It should come as no surprise to anyone that attackers are interested in critical infrastructure companies. But the level and sophistication of the attacks targeting the energy sector are more than enough to give the security community pause.
The threat landscape these companies are facing is the subject of a new paper from security firm Symantec, which takes a long look at the dangers circling the industry. Between July 2012 to June 2013, Symantec saw an average of 74 targeted attacks per day across the globe. Of these, nine attacks per day targeted the energy sector.
“Accounting for 16.3 percent of all attacks, the energy sector was the second most targeted vertical in the last six months of 2012, with only the government/public sector exceeding it with 25.4 percent of all attacks,” Symantec noted. “The high ranking was mainly due to a major attack against a global oil company, which we observed in September 2012. However, in the first half of 2013 the energy sector continued to attract a high proportion of attacks, ranking in fifth place with 7.6 percent of targeted attacks.”
The motivations and origins of attacks can vary, with both business and political rivalries playing a part. According to Symantec researcher Candid Wueest, it is not uncommon for rival companies to commission attacks against fellow corporations, and hacker-for-hire groups such as the ‘Hidden Lynx’ group are more than willing to participate.
Next on the list are politically-minded hackers who sometimes work for foreign governments, he added.
“State-sponsored hackers could target energy firms in an attempt to disable critical infrastructure,” he noted. “Hacktivist groups may also victimize companies to further their own political goals.”
Typically, the attackers go after valuable information, but when the goal of the attack is sabotage, this might not be the case. Nevertheless, attacks focused on sabotage such as Stuxnet and Shamoon can still lead to significant financial losses for companies, and are often the work of state-sponsored agents or hacktivists, Symantec noted.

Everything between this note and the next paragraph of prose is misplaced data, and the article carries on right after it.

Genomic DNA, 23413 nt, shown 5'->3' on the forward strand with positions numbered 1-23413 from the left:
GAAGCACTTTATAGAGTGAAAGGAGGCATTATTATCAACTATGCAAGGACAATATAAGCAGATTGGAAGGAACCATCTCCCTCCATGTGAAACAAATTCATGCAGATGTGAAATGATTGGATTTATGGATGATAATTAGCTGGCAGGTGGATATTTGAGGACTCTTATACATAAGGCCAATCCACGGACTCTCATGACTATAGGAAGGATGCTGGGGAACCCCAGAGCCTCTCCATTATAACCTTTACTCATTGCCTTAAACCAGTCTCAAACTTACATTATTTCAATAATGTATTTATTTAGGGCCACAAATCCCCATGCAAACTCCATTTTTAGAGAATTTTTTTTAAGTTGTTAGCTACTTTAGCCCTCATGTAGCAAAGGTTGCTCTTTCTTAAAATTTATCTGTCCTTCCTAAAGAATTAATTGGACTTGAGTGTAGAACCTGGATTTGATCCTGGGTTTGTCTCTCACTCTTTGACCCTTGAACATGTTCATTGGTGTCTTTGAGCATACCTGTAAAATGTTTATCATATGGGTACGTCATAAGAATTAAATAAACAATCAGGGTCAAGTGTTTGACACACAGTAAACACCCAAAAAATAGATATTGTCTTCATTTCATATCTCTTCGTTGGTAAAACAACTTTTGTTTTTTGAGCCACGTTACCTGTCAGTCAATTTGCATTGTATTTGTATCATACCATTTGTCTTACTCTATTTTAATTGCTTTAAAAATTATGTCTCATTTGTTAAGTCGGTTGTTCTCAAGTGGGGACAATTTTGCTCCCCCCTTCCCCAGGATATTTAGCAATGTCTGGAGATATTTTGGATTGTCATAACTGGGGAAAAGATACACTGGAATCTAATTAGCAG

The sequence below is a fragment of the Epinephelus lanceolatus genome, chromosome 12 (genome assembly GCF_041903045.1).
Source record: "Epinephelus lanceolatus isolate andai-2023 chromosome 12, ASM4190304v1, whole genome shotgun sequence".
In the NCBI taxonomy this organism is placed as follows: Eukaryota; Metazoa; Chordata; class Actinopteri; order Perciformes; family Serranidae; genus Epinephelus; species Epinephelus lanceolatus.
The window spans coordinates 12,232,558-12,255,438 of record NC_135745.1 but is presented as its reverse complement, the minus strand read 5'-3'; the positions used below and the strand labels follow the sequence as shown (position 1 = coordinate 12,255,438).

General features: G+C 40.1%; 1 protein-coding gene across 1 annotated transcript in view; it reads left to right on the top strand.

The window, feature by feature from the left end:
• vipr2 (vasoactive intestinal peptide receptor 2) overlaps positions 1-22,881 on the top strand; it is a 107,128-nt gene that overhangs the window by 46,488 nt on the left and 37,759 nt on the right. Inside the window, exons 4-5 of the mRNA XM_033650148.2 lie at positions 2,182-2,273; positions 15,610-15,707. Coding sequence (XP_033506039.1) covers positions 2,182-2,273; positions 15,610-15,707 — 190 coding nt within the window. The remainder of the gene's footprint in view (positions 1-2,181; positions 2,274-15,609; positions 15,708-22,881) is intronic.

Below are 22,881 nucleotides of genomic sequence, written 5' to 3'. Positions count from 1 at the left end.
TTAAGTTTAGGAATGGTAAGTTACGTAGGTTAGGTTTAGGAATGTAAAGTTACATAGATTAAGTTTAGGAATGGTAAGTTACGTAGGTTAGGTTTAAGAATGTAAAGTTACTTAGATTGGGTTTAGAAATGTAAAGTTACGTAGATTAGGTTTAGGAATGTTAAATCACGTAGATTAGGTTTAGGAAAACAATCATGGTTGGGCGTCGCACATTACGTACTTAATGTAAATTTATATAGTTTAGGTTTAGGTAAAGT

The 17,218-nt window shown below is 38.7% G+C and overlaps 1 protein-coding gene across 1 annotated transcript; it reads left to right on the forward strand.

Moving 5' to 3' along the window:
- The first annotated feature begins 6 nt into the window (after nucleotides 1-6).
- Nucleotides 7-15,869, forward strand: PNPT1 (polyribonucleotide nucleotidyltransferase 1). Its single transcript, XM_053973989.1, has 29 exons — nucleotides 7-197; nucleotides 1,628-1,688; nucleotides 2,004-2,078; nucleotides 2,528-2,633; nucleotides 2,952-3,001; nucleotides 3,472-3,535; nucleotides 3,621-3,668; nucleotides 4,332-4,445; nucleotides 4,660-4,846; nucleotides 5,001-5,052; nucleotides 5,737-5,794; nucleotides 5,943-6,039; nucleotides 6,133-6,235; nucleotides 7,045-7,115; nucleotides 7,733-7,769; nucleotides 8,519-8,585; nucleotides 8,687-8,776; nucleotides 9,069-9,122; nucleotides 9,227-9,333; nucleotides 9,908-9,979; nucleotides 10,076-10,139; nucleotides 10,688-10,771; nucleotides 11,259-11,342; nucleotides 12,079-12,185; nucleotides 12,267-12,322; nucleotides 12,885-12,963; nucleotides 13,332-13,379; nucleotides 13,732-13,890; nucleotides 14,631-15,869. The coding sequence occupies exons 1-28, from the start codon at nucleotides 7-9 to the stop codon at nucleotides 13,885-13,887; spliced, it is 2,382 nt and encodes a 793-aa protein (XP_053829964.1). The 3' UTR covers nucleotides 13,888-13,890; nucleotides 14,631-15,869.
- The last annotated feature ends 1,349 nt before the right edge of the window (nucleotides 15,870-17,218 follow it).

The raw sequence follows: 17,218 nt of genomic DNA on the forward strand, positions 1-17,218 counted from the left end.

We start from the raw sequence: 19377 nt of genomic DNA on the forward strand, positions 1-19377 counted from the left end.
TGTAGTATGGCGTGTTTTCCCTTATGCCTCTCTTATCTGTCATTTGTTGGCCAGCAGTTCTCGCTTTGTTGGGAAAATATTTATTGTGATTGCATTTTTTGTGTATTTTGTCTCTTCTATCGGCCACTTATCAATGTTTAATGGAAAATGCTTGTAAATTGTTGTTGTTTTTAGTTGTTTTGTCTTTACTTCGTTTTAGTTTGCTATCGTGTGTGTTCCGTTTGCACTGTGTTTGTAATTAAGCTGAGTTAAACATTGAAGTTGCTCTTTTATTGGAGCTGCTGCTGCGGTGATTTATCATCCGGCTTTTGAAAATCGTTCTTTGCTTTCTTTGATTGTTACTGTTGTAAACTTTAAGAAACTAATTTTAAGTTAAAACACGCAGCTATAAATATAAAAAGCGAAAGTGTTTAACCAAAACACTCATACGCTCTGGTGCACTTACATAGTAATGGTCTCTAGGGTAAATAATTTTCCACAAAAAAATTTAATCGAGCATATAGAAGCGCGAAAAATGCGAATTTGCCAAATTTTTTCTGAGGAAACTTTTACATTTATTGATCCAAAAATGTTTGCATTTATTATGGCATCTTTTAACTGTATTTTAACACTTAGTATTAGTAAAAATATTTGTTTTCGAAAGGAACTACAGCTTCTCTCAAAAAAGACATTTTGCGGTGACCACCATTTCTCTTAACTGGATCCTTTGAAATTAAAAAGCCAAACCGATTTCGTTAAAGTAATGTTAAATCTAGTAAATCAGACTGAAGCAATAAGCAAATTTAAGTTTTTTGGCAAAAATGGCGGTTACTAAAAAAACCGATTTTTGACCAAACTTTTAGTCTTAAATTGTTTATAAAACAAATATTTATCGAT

“Fortunately, there have not been many successful sabotage attacks against energy companies to date,” according to the paper. “However, the increasing number of connected systems and centralized control for ICS systems means that the risk of attacks in the future will increase. Energy and utility companies need to be aware of these risks and plan accordingly to protect their valuable information as well as their ICS or SCADA networks.”
“Our research has found that modern energy systems are becoming more complex,” blogged Wueest. “There are supervisory control and data acquisition (SCADA) or industrial control systems (ICS) that sit outside of traditional security walls. And as smart grid technology continues to gain momentum, more new energy systems will be connected to the Internet of Things, which opens up new security vulnerabilities related to having countless connected devices.”
“In addition to this, many countries have started to open the energy market and add smaller contributors to the electric power grid, such as private water power plants, wind turbines or solar collectors,” he continued. “While these smaller sites make up only a small portion of the grid, the decentralized power input feeds can be a challenge to manage with limited IT resources and need to be carefully monitored to avoid small outages that could create a domino effect throughout the larger grid.”
The paper can be downloaded here.
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Brian Prince is a Contributing Writer for SecurityWeek.Previous Columns by Brian Prince:Energy Sector Faces Rocky Cyber-Threat Landscape: ReportSiemens Patches Ethernet Switch Security Vulnerabilities Microsoft Plans Quiet Patch Tuesday for JanuaryUS-CERT Warns Businesses About POS Attacks Researchers Uncover Ongoing Bitcoin Theft Campaign
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